On August 3, 2015, the plaintiff filed this motion for summary judgment pursuant to General Statutes § 52-607.[2] The plaintiff argues that there is no genuine issue of material fact that the Arizona Superior Court properly exercised personal jurisdiction over the plaintiff. A memorandum of law and affidavit accompany the plaintiff's motion. On August 19, 2015, the defendant filed a memorandum in opposition to the plaintiff's motion for summary judgment with an affidavit. On September 24, 2015, and October 7, 2015, the plaintiff and the defendant respectively filed reply memoranda. The plaintiff attached a supplemental affidavit in support of its motion for summary judgment to its reply memorandum. Oral argument was heard on the motion at short calendar on October 26, 2015.

         DISCUSSION

         I

         LEGAL STANDARD OF REVIEW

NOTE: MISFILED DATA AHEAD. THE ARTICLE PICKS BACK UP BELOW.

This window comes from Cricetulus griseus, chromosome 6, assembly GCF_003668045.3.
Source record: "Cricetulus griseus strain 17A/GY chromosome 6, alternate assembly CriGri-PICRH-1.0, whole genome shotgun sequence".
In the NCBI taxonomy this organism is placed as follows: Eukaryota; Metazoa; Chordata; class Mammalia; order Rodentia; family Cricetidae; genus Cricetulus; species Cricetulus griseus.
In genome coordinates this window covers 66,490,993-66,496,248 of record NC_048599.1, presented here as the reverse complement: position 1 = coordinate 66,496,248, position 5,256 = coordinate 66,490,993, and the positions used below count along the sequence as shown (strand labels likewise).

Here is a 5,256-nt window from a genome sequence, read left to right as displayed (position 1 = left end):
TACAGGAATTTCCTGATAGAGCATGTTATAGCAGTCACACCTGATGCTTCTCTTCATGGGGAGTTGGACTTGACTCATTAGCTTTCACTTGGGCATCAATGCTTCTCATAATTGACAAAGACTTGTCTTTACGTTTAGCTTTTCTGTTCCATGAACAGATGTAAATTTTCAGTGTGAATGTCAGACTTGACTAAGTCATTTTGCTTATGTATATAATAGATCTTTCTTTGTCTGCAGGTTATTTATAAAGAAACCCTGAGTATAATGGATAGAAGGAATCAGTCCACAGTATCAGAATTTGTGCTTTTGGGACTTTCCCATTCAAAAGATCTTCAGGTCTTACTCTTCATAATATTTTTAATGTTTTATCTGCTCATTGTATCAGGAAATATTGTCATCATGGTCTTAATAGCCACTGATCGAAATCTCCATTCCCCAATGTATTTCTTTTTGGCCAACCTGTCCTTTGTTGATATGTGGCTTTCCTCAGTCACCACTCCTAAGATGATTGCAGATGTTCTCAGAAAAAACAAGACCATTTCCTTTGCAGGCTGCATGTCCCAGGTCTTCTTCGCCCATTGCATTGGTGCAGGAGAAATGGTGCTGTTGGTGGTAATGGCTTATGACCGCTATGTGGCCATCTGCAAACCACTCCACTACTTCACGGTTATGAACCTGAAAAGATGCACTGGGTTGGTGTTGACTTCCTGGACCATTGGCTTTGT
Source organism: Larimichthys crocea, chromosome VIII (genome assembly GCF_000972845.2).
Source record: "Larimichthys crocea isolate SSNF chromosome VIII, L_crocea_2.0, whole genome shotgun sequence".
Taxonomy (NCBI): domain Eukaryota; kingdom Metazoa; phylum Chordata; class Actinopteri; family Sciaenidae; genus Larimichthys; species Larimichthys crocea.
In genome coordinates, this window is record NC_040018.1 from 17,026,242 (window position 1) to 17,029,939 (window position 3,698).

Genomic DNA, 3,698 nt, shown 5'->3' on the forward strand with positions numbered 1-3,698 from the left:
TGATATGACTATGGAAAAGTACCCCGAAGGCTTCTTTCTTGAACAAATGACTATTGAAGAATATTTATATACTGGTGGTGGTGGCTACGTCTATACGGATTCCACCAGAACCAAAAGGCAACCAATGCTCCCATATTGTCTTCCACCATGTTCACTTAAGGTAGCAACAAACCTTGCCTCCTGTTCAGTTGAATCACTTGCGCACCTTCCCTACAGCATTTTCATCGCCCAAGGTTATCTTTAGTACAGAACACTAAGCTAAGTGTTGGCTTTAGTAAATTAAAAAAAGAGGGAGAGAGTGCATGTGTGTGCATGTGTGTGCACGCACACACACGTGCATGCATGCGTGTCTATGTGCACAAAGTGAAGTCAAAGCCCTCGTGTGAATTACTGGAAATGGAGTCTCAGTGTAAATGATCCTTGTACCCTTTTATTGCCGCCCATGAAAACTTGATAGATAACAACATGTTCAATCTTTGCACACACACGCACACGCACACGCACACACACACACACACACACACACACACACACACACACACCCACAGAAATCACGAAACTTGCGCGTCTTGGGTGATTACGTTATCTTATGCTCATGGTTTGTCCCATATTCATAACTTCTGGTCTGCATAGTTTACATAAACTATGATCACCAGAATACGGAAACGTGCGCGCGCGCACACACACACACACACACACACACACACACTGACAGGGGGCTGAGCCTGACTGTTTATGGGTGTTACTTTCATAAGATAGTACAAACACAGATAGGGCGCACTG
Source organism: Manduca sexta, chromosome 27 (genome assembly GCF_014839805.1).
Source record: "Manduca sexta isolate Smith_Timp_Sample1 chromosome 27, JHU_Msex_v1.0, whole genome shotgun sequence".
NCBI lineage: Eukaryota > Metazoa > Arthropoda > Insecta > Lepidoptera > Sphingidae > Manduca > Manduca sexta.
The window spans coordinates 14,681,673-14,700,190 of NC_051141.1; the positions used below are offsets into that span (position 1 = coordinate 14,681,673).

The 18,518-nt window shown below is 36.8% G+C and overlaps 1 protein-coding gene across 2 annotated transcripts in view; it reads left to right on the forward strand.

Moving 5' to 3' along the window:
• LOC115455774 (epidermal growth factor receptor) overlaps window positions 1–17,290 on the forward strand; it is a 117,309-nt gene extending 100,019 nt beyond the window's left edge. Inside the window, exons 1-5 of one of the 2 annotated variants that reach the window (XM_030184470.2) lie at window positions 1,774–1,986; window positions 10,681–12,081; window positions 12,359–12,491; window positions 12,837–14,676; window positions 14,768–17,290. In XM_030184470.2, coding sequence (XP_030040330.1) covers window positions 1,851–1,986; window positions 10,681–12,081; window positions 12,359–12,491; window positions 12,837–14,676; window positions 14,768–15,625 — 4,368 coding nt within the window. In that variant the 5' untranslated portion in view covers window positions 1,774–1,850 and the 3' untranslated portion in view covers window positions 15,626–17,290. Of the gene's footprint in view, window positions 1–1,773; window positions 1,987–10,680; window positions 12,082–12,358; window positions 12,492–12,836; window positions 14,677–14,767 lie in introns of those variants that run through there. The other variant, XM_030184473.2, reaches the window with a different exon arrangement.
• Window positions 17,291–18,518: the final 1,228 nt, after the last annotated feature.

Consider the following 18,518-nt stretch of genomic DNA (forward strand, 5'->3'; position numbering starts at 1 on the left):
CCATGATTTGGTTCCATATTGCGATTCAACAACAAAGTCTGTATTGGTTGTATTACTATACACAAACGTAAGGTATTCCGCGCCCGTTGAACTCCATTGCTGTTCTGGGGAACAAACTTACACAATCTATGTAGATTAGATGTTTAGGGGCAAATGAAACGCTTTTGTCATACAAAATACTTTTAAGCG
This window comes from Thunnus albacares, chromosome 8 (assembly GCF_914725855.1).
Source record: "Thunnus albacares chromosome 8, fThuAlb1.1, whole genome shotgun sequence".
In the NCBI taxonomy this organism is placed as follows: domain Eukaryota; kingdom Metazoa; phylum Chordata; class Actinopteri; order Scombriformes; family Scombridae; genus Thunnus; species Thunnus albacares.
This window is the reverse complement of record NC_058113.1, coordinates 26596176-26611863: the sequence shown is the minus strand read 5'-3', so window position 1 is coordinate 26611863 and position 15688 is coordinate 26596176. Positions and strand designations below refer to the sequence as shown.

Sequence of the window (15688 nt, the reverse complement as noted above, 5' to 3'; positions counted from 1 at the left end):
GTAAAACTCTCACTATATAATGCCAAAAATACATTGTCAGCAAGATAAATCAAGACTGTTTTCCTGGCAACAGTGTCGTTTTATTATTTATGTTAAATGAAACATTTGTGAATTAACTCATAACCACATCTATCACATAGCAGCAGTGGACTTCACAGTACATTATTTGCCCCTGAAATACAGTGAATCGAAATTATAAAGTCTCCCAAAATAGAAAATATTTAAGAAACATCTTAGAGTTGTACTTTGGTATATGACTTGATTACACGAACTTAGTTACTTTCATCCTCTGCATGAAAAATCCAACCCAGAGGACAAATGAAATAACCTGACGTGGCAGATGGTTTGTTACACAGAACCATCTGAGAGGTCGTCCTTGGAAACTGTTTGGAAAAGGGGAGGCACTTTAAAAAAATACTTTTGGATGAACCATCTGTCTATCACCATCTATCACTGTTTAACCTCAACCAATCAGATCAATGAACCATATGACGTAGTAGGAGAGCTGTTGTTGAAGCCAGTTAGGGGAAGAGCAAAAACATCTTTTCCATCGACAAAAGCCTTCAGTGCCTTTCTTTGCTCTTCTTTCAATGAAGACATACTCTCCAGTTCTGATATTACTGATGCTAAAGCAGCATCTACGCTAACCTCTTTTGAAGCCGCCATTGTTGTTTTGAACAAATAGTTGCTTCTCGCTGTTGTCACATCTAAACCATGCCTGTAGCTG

" The motion for summary judgment is designed to eliminate the delay and expense of litigating an issue when there is no real issue to be tried . . . [T]he moving party for summary judgment is held to a strict standard . . . of demonstrating his entitlement to summary judgment." (Citation omitted; footnote omitted; internal quotation marks omitted.) Grenier v. Commissioner of Transportation, 306 Conn. 523, 534-35, 51 A.3d 367 (2012). " To satisfy his burden the movant must make a showing that it is quite clear what the truth is, and that excludes any real doubt as to the existence of any genuine issue of material fact." (Internal quotation marks omitted.) Ferri v. Powell-Ferri, 317 Conn. 223, 228, 116 A.3d 297 (2015). " [S]ummary judgment shall be rendered forthwith if the pleadings, affidavits and other proof submitted show that there is no genuine issue as to any material fact and that the moving party is entitled to judgment as a matter of law . . . In deciding a motion for summary judgment, the trial court must view the evidence in the light most favorable to the nonmoving party." (Internal quotation marks omitted.) Stuart v. Freiberg, 316 Conn. 809, 820-21, 116 A.3d 1195 (2015).